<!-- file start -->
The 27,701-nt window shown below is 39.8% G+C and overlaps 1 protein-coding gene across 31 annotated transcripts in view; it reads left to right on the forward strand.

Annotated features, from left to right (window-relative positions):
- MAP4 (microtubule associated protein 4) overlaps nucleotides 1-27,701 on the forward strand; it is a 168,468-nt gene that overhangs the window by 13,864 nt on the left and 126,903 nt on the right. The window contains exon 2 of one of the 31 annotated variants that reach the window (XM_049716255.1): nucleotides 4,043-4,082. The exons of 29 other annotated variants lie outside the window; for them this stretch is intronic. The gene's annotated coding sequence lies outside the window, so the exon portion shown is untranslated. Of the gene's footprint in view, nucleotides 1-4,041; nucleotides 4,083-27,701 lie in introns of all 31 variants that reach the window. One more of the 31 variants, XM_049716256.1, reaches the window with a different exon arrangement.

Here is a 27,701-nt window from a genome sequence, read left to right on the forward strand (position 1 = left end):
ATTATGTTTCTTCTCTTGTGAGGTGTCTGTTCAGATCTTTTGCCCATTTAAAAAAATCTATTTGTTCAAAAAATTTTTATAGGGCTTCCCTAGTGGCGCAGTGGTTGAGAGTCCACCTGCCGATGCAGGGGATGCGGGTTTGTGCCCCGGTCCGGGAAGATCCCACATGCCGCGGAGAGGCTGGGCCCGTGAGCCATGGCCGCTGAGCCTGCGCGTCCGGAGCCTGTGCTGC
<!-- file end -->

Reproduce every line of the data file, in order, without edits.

The 27,701-nt window shown below is 39.8% G+C and overlaps 1 protein-coding gene across 31 annotated transcripts in view; it reads left to right on the forward strand.

Annotated features, from left to right (window-relative positions):
- MAP4 (microtubule associated protein 4) overlaps nucleotides 1-27,701 on the forward strand; it is a 168,468-nt gene that overhangs the window by 13,864 nt on the left and 126,903 nt on the right. The window contains exon 2 of one of the 31 annotated variants that reach the window (XM_049716255.1): nucleotides 4,043-4,082. The exons of 29 other annotated variants lie outside the window; for them this stretch is intronic. The gene's annotated coding sequence lies outside the window, so the exon portion shown is untranslated. Of the gene's footprint in view, nucleotides 1-4,041; nucleotides 4,083-27,701 lie in introns of all 31 variants that reach the window. One more of the 31 variants, XM_049716256.1, reaches the window with a different exon arrangement.

Here is a 27,701-nt window from a genome sequence, read left to right on the forward strand (position 1 = left end):
ATTATGTTTCTTCTCTTGTGAGGTGTCTGTTCAGATCTTTTGCCCATTTAAAAAAATCTATTTGTTCAAAAAATTTTTATAGGGCTTCCCTAGTGGCGCAGTGGTTGAGAGTCCACCTGCCGATGCAGGGGATGCGGGTTTGTGCCCCGGTCCGGGAAGATCCCACATGCCGCGGAGAGGCTGGGCCCGTGAGCCATGGCCGCTGAGCCTGCGCGTCCGGAGCCTGTGCTGC